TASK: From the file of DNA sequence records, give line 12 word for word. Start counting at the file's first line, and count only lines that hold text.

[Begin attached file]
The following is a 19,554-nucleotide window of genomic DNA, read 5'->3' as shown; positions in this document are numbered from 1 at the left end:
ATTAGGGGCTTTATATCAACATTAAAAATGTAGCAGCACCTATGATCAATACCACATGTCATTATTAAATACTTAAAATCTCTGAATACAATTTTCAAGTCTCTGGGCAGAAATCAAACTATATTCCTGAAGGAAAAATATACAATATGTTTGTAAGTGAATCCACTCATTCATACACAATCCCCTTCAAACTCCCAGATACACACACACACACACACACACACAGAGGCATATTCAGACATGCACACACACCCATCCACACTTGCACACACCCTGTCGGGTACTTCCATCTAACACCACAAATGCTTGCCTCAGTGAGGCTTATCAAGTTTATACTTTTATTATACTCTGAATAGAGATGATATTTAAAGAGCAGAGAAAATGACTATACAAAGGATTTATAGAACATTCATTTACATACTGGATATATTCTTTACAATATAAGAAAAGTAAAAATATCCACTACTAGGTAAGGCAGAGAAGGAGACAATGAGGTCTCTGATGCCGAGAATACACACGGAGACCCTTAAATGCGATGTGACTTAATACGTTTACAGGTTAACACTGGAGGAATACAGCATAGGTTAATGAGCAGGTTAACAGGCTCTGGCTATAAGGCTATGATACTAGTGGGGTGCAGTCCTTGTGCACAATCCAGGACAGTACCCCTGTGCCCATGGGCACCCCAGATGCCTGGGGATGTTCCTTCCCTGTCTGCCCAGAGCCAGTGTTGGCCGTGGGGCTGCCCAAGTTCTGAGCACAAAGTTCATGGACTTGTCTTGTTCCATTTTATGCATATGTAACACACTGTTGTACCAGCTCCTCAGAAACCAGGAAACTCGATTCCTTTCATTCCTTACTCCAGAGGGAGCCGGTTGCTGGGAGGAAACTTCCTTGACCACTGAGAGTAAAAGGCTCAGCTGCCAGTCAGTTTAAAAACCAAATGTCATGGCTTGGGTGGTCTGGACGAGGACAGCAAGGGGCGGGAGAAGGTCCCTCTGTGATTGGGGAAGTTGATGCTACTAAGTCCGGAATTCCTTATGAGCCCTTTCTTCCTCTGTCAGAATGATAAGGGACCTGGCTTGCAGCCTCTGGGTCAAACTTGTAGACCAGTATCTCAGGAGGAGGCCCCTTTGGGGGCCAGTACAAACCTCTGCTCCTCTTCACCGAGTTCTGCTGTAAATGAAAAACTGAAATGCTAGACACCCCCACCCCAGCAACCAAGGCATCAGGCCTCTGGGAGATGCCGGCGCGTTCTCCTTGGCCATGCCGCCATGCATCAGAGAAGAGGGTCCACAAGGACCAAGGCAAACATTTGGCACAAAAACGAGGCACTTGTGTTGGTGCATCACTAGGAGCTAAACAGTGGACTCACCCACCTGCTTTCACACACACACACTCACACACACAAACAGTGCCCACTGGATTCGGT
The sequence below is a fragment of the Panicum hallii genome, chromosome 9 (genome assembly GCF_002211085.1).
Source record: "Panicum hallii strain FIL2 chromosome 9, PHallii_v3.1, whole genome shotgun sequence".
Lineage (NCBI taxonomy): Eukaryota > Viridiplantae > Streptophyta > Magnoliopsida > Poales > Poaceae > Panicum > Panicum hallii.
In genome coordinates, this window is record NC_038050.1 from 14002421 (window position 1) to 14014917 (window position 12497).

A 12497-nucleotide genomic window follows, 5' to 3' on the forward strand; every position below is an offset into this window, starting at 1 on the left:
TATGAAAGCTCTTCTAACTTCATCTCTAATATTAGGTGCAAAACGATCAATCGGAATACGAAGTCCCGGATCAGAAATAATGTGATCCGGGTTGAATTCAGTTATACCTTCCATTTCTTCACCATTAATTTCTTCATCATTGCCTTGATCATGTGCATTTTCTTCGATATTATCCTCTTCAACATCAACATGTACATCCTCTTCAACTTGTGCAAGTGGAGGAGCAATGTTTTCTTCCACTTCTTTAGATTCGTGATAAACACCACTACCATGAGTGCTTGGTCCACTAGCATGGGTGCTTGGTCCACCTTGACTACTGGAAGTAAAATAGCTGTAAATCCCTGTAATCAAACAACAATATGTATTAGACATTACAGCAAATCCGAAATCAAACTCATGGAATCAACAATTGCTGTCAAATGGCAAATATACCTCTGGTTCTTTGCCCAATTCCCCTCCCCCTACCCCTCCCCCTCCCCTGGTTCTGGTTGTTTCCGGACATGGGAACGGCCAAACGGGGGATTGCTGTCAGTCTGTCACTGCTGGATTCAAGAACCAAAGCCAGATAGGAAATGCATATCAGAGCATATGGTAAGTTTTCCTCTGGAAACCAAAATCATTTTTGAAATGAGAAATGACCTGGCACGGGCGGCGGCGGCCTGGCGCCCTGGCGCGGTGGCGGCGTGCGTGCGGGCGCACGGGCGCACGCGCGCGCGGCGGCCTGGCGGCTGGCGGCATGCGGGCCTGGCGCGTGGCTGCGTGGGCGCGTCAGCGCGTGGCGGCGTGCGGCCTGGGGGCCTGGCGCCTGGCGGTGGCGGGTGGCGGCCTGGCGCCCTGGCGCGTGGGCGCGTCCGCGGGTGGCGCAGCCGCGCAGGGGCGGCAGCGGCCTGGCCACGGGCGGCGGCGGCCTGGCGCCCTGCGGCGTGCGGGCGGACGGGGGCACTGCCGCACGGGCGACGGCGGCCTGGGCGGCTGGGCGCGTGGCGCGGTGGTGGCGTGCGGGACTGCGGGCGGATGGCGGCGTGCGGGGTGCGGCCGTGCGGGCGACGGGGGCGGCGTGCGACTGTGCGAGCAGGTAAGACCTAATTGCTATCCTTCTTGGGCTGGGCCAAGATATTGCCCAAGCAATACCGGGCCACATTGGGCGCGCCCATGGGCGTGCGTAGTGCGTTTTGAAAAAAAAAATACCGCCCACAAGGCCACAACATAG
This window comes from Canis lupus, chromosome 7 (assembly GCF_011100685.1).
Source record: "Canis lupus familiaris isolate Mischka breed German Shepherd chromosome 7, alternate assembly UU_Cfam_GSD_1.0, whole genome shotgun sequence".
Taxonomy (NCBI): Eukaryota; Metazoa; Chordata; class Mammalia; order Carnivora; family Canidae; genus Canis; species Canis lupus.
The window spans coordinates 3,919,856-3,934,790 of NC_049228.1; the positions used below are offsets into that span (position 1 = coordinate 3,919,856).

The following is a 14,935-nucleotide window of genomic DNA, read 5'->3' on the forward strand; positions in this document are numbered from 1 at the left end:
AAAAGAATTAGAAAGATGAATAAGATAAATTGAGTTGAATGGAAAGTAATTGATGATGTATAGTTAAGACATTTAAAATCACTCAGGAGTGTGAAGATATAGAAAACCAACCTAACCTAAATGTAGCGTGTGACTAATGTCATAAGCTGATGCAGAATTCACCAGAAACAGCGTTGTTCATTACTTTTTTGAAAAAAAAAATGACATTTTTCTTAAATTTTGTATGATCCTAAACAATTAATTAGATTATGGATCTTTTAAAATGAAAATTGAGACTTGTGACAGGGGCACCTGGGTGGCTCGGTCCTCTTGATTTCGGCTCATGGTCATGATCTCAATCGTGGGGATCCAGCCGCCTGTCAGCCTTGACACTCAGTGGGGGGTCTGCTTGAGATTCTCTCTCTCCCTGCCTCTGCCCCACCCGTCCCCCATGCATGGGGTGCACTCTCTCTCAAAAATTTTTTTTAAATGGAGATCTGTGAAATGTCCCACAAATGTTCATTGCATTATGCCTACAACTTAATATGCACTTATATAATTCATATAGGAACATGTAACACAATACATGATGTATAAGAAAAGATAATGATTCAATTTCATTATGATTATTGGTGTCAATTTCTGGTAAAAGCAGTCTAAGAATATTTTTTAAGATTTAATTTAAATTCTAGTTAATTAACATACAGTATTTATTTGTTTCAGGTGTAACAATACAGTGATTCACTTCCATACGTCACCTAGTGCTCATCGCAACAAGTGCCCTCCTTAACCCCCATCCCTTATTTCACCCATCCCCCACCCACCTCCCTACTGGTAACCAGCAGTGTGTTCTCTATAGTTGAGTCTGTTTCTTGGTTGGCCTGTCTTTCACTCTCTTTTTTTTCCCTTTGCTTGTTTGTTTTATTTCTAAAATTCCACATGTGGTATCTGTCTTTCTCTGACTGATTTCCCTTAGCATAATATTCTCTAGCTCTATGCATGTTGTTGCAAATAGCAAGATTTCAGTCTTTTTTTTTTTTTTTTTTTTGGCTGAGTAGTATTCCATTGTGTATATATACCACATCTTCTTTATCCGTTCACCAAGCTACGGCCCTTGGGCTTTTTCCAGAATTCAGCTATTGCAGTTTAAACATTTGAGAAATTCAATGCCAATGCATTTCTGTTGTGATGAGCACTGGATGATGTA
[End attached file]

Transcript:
The window spans coordinates 3,919,856-3,934,790 of NC_049228.1; the positions used below are offsets into that span (position 1 = coordinate 3,919,856).